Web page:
Newspaper Page Text
I ' 'I '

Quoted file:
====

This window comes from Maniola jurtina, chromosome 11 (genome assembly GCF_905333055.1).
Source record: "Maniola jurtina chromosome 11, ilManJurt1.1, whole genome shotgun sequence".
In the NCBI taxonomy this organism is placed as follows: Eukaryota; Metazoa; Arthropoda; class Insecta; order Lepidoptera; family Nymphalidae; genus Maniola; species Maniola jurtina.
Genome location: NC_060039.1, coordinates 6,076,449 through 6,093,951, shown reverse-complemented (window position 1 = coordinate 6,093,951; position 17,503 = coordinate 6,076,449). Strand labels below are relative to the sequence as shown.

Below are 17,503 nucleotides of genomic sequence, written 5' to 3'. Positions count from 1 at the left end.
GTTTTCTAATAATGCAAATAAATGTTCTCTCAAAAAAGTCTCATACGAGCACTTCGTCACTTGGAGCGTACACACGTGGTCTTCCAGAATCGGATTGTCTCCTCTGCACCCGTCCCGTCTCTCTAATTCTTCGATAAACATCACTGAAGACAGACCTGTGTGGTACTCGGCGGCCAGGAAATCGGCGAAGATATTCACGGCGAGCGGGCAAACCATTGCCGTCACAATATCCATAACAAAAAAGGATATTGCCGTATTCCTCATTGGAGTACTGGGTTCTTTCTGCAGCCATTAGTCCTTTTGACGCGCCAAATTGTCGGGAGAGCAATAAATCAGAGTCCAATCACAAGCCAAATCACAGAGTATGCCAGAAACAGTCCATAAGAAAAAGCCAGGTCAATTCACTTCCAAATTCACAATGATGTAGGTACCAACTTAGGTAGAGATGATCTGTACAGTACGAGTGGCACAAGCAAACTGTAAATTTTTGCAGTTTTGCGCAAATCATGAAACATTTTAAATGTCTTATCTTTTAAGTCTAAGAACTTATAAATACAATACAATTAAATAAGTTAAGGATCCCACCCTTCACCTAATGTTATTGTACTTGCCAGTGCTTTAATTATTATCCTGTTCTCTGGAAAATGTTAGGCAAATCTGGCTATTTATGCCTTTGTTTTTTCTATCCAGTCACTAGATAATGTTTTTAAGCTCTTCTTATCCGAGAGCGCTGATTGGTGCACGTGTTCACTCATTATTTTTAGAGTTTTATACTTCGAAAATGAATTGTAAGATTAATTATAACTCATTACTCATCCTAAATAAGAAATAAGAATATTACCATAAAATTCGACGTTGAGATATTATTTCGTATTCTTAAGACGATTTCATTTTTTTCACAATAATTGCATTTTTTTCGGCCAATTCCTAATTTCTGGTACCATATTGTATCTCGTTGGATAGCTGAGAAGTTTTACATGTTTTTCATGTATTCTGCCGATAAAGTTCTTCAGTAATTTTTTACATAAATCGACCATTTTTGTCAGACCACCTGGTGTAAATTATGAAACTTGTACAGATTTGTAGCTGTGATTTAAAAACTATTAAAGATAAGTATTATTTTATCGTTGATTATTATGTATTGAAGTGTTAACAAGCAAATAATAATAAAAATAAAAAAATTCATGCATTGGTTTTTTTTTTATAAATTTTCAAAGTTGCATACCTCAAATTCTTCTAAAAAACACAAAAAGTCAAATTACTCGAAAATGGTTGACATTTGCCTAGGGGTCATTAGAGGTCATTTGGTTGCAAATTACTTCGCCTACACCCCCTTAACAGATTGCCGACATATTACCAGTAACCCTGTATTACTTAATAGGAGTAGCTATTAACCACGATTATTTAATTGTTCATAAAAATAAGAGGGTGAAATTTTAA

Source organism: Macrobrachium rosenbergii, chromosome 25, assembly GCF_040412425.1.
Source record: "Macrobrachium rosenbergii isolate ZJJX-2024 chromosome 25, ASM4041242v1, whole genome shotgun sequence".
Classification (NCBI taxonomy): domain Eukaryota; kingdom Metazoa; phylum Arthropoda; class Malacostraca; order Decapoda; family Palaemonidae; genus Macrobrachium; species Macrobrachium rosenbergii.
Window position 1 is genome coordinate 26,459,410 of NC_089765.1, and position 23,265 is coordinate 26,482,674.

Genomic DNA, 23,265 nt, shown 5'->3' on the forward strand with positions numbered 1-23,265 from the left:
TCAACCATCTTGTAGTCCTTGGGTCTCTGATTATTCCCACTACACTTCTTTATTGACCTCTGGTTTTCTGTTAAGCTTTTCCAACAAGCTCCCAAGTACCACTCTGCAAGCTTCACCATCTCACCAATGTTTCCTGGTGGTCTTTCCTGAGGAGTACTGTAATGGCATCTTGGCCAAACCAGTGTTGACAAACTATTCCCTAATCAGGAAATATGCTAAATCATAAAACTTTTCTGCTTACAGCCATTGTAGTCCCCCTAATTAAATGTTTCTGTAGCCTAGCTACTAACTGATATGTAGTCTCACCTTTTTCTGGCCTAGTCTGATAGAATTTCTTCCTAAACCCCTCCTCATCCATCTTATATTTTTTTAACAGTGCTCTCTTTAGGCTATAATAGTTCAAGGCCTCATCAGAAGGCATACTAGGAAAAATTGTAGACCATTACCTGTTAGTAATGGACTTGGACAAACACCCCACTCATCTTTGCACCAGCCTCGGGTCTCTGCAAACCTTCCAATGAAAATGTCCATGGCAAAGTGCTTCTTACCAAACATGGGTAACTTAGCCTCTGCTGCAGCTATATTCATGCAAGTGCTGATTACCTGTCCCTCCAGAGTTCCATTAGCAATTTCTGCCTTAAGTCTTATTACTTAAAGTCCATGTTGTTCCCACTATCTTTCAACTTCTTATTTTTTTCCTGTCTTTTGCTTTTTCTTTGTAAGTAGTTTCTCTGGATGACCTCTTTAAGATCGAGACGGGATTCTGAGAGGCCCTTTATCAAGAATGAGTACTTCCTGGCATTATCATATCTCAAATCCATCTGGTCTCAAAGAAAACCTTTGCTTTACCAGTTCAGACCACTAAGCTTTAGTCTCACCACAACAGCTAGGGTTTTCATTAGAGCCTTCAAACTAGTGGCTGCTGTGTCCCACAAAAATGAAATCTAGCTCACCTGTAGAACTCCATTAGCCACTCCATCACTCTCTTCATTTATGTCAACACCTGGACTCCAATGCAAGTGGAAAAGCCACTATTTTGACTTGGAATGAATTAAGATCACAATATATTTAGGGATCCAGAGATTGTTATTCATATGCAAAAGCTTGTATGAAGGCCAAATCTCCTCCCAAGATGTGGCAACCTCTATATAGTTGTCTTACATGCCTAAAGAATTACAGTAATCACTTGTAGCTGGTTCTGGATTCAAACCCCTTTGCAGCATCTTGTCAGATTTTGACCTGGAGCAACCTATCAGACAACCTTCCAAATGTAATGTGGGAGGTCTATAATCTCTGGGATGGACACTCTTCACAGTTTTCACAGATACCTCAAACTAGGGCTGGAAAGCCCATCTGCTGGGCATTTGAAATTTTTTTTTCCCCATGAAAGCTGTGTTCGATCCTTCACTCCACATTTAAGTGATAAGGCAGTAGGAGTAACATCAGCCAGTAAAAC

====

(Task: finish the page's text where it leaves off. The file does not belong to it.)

rm TUT TTfl TTT TIN TT TTT TT IAN 1L lEli lHd irVJJlLA XL IN PUBLISHED WEEKLY, AT HONOLULU, OAHU, HAWAIIAN ISLANDS. J. J. JARVES, Editor. SATURDAY, JUNE 22, 1844. NEW SERIES, Vol. 1. No. 5. I? 33 IS U g TO A FRIEND: ON THE BIRTH OF HER FIRST CHILD. BY JOHN MEAL. August and palo Mother of Nations ! hail ! The golden link is cast, That bindeth fast The teeming Future to the wondrous Past! Prophets, and Birds, and Kings Tho Immortalities of Earth To the sublimer Things Whose inextinguishable wings, Beyond tho Skies have birth 1 Type of Creative Power Behold thy marri ige-dover! A Woman blossoming ! . . Thyself in flower. Blessed forever ! how, Upon thy consecrated brow, The diadem of Nations glittereth now ! Thou miracle ! to prayer, With thy dishevelled hair, Afloat like sunbeams in the morning air; With piticnt mouth and bashful eyes. Now lifted to the blooming skies In thankfulness and joy; Now wondering in mute surprise, Over thy new-born boy ! But yesterday. Thy spirit lay, As the beclouded sunshine lies In Woman's weeping eyes ( Impregnate with a golden shower Trembling and waiting for the hour Of God's eternal mysteries ! To-day ! Thou leavest thy lowly bed, With the unfruitful dead For yonder skies ! The word of power is spoken ! The seal of death is broken ! The golden link is cast, That bindeth fast, The blooming Future to the buried Past ! LITERARY NOTICE. Remarks upon Coral formations in the Pacific ; with Suggestions as to the Causes of their Absence in the same parallels of latitude on the Coast of South America. By Joseph P. Couthouy. Boston, 1842. (Concluded.) Speaking of the different classes of ravines, he says: " At Ililo, on the Island of Hawaii, there is a very beautiful mini iture ravine of this class, at the cas cade of Waianuenue, ( the water of the rainbow,'1) and there aro errand examples of it in the fills of nr i i w i J wr 1 wamua. anu fianapcpe in me isiana 01 ivtiuui, es- Soci illy in the latter, which pitch down full five hun red feet, into a circular basin about one thousand feet round, hemmed in by walls of alternately col umnar and stratified lava, the only break in which is the nirrow outlet for the stream. If we imagine tho rapids of Like Erie to be a plain, girt with lofty mountains, with the Niijrara Mowing through it, and this latter narrowed below the fills to one -fourth its present width, we shall have a very good idei of the ravine under consideration. Of those simil ir in form, but hiving no stream of water, there is a fine exem plification in the great amphitheatre at the head of . the Nuuanu valley, in Oahu. 1 hey are also to be seen in full perfection, on the north side of the lide of Konahuanui, between the Pali, or precipice of Nuuanu, and Kualoa. His description of the Hanapcpc cascade, we think somewhat exaggerated, as to height and dimensions. Wc have visited it twice, and like Mr. C. were unablo to measure it otherwise than by computation; but ours fulls far below his. In regard to the changes which have occurred here, he writes as fol lows: "At the Hawaiian islands, which are still the scat of volcanic action on a magnificent scale, the elevation has been much greater and its proofs more apparent than perhaps in any other region of Polynesia. The islands of Maui, Molokai, Oahu, and Kauai, abound in such evidences, of which I will specify here only a few of the most striking. "At Oahu on the south side, the whole plain on which the town of Honolulu is situ ated, is an elevated coral reef, extending be tween three and four miles from East to West, and varying from half a mile to a mile in breadth. The landward side of this reef is highest, being, as well as I can remember, about twenty feet above the sea. In certain parts, like that for instance on which the town is built, the reef is covered to a depth of from two to five feet with ashes and fine scoriace ous sand, which were probably ejected from the now long extinct craters of Puawaina, just behind the town, and Leahi about four miles east of it on the coast, chiclly, however, from the former, at whose foot the plain terminates, about a mile from the sea. Below this vol canic sand is sometimes found a stratum of slightly cemented coral sand, containing shells and Echinidcs of species identical with those now living in the vicinity. In other places, as on the plain at the entrance ol the Alanoa valley, between Honolulu und Wai- kiki, the root is entirely bare, with every hol low and gullcy as distinctly defined ns they are on tho present slure reef. A short half mile west of Honolulu and half that distance from the sea, at the mouth of a branch of the Nuuanu valley, a considerable stream Hows through a section of this elevated reef some twenty feet deep. A mile and a half further W est there is a similar section at the mouth of the Kalihi valley. These appear to have been anciently passages in the reel, and show that it is composed of the same genera of co rals (principally Pontes) as constitute the mass of the recent reef. In the district of Ewa, fourteen miles west of Honolulu, on the left bank of Pearl river a few rods from its mouth, there is a bed of oyster shells, twelve I feet in thickness and more than a hundred I yards in length, whose lowest portion is full live leet above the sea. Ihey arc lor the most part entire and in a line state of pre servation, the internal polish yet uncflaccd and not tacky or " happame to the tongue. They bear a very close resemblance to our u. borealis. and it is remarkable that although imbedded with it are found many shells which still inhabit the adjacent coast in great num bers, the Ostrca is apparently an extinct spe cies. It was seen no where else in the Paci fic, neither so far as I could ascertain, is it met with either fossil or recent on any other part of this coast. 'From Waialua on the north-west side of Oahu I received specimens of a very hard and compact breccia of shells and coral, said to be taken from cliffs of the same material twenty feet high, which the description sent with the specimens left me little doubt, were the remains of an ancient cemented coral beach. " On the coasts of Kauai there are frequent elevated beaches. One of these at Kalihiwai, On the north side of the island, three fourths of a mile inland, is composed of a slightly coherent conglomerate of coral and shells raised about lilteen feet. Aged natives dwell ing in the neighborhood, affirmed to me that the sea had retired within their remembrance an eighth of a mile, and that in their youth, old men had told them that they in their boy hood fished in canoes at a spot now full one third of a mile from the sea, which since that period, as they forcibly expressed it, "iia nauia ka lepo tow," literally, had brought forth the new earth. Four or five miles V est of this, the river Hanalci, flowing through a plain of the same name in the district of Va ioli,"f displays on its banks rather more than a quarter of a mile from the sea, the section of an ancient beach about five feet higher than the present one, and composed of mate rials similar to that of Kalihiwai. This line of beach extends from the base of the elevat ed table land forming the eastern boundary of the plain in a westerly direction three miles across to the foot of the lofty ridges of Mamalahoa and Puunauckia its limits on the opposite side; following the curvature of the hills to the south, and sometimes almost skirt ing them at from tho fourth of a mile to a mile from the shore. "From all the evidence I could collect, either by personal observation or inquiry, it is my belief that the sea instead of augment ing the coast, is yearly encroaching upon it and regaining its previous loss by elevation. The surf which rolls in from tho broad open bay of Hanalei, especially during the winter months, with tremendous violence, must oper ate destructively upon a beach shelving into deep water so abruptly as this. " Thero is a short beach a mile and a half perhaps from that of Hanalei, between the river Lumahae and the ridge ofPuunauckia, which during the winter is sometimes three hundred yards wide, and is every summer narrowed to twenty or twenty-live yards, yet no corresponding increase takes place during the latter season in the main beach. Yet it Puawaina is the "Punchbowl hill," and Leahi the "Dia mond Head," of the foreigners. t Waioli signifies the signing" or " the joyful water," and is applied to this region by the Hawaiian, whose names are always noi je poetical man ncKcripuve, onnc count of the numerous trlitterinz cascades that come tine ing and leaping down from the lofty mountains by which 11 is gin on bii uues put inn veuwaru one. is evidently the waste of this which contri butes to widen the other, it being the only one in the vicinity capable of furnishing the ma terial. If the plain was of gradual lbrmation by successive increment, as a natural conse quence the surface soil would be deepest on the inland or older portion, whereas it is of the same thickness one hundred yards from the sea as at the ancient line of coast. More over, a transverse section of both the ancient and modern beaches, exhibits a ridge com posed of coral in considerable fragments, en tire shells, Echinidcs, kc. mixed with a rath er coarse coralline sand, and if the interven ing space were merely a succession of similar beaches there is no reason why it should not be similarly constituted. But instead of this it contains only a few scattered corals in small pieces, the shells in it are small and broken up and the sand is very fine, much of it being of volcanic origin; the whole appear ing like the finer and heavier particles, now being washed from the beach and carried seaward by the recoil and undertow of the surf. Adding to these facts that of the dip northward, ol the lower bed ol laminar con cretions, I think the plain of Hanalei should be classed among the instances of elevation by subterranean forces. The manner in which the strata of cemented coralline sand arc tilted up in the vicinity of Wailua has al ready been described. At Anahola a few miles North of this, half a mile from the sea is a remarkable beach, more than a mile in length, consisting of a mixture of loose corals, shells and sand, deposited in very regular curved strata. From this and all the other old beaches a sandy plain, with a thin coat ing of soil extends to the present coast. " 1 hat section of the coast at Kauai, de signated by the natives as Na Pali, or "the Precipices," which from Hamakoa on the North, to Lapa on the West, extends about twelve miles in an unbroken, inaccessible wall of sub-columnar lava, from eighteen hundred to twenty-five hundred feet high, exhibits continuous traces of exposure to the action of the waves, several feet above the line of cav ities now being worn by the surf. "At Molokai, an island a few miles North west of Maui. Mr. B. Munn, teacher for the Mission, assured me that he had seen masses of coral apparently in their original position, imbedded in calcareous rocks, one hundred and even one hundred and fifty feet above sea level. I suspect, however, that here is some error, either of calculation or observa tion, having seen nothing on any of the other islands to warrant the belief in such an ele vation as this would indicate. Still from the testimony of all the missionaries, there can be no question of the fact that there are real ly in Molokai raised coral beaches of height at least equal to those of Oahu and Kauai. " By the statements of several persons who have long been residents on Oahu, the eleva tion there is at present going forward at a very perceptible rate. Henry A. Pcirce, Esq., an American merchant who has dwelt at Honolulu for upwards of sixteen years, and whose high intelligence and habits of close observation entitle his opinion on this point to much respect, has informed me that large portions of tho reef on both sides of the har bor, which at his first arrival were never un covered by the sea, have since then risen so much as to be now bare every tide at low wutcr; other parts which were within his knowledge exposed only at that stage, are now naked an hour before it, and the sea has in the same time receded as much as thirty feet from places where canoes were accus tomed to land.J In all departments of Natural Science Mr. C. appears to be a close and diligent obser ver. While at these islands his time was occupied in exploring their features. No thing escaped his notice, from the minutest shell to the grandest exhibition of volcanic strife. Wc close our extracts by giving his tidal observations, and conclusions respect ing the absence and presence of coral in different situation in the same latitudes. The entrances to the reefs which form our harbors he presumes to have been occn sioned by fresh water; which acts detrimen t Amonjr the evidences of the slow increase of corals, at adei to on page 2, wore included through inadvertence, experiments macie at long intervals on the depth or chan nels and upon well known reefs. Theme should be net aside, since it is clear that such depth might l e increased or diminished by a subsidence or elevation of the reef, and therefore no correct inference as to the growth of the corals composing it can be drawn from such experiments. tally upon the polypes, and which flowing in certain directions, prevented the insects from continuing their labors at those spots. This is a plausible theory, judging simply from the uniformity of these openings with tho streams that pour their water into the ocean near where they occur; a fact which the most casual observer cannot fail to have noticed. " Since the remarks upon the Influence of tides upon reef channels, in a preceding por tion of this communication, have been in press, it has occurred to me that in connec tion with that topic it will be proper to speci fy several erroneous assertions relative to the tides generally throughout Polynesia; which derive importance from the name of their authors justly possessing much weight, not less with scientific readers than the public generally. "Capt. Bccchey, in the "Voyage of the Blossom," part I. Chap. IX. Lond. Ed., speaking of tides in the harbors of Tahiti, re marks, " At Toanoa, it is usually low water -.1 A !.. 1 , , . . - uuoui six every morning, anu nign water half an hour afternoon," and attributes this pecu liarity to the sea breeze by day, forcing the water into the harbor, which is a lagoon be tween the reef and shore; adding, " as tho Muiu uimies, me water sudsiocs, and the nights being generally calm, the water finds its lowest level by morning." " Now the first ofthese propositions, though strictly true, is only a partial statement, con- veying, ana (as is evident trom the context) designed to convey, the idea that the flood tide lasts only about six hours, while the ebb continues for eighteen, from noon of one dar till six the next morning. The second quota tion contains a positive mis-statement, in the first place, at Toanoa, as in all the har bors of Tahiti and the other Society Islands, it is full sea regularly twice in twenty-four . hours, and always about noon and midnight; and low water about six o'clock, morning and evening. The mornings are calm for per haps eleven months in the year, the trade wind or sea breeze commonly setting in about eleven o'clock, and prevailing in its greatest strength from noon till four or five P. M. It then dies away, and by eight or nine P. M. there is a dead calm which continues till the next forenoon. " Thus instead of the tide being forced in to the harbor by the sea breeze, we find that a great part of the day and all the night flood takes place during a calm, whereas during the afternoon, the water ebbs rapidly against the full power of the breeze. Even if Capt. TJ . - ..A 1 i il. J A ij. us tuntci, in reguru 10 me duration Ol the ebb and flood, his explanation would not reach the case of those harbors on the lee ward side of the islands, where the trades are not felt, and yet the tides follow the same course as those on the opposite side. " In Kotzebue's account of his voyage round the world, he also has given currency to very inaccurate statements on this subject. I L ' - I - m i f 1 . in ins re.mai ks on i anui, we nna tne ioiiow ing passage. " Every noon, the whole year round, the moment the sun touches the me ridian, the water is highest, and falls with the sinking sun, till midnight." "It would be a difficult matter, to crowd in as few words a greater number of errors than are here contained. They convey a false impression that the tides are governed entirely by the sun; represent them as diur nal instead of semi-diurnal, and name as the hour for the daily recurrence of low water, that when it is actually full sea. Neither is it always high water, as he asserts, "the mo ment the sun touches the meridian," though this, compared with tho rest, is but a trivial misrepresentation. So well are the facts I have stated, known to the natives, whose habit of daily visiting the reef to catch fish, which are a principal article of their food, has made them naturally observant of the tides; and who to this day have little idea of our divisions of time; that instead of asking what hour it is, or how high is the sun, they inquire " Where is the sea?" I do not at tempt to explain this singular deviation from the laws elsewhere governing this phenom enon, but merely state what I know from per sonal observation to be the facts of the case. " Capt. Becchy also remarks in the work cited, that "the tides in all harbors formed by coral reefs, are very uncertain, and ard almost wholly dependent on the sea breeies," So far however is this from being the case.,, that throughout the Harvey, Samoan, and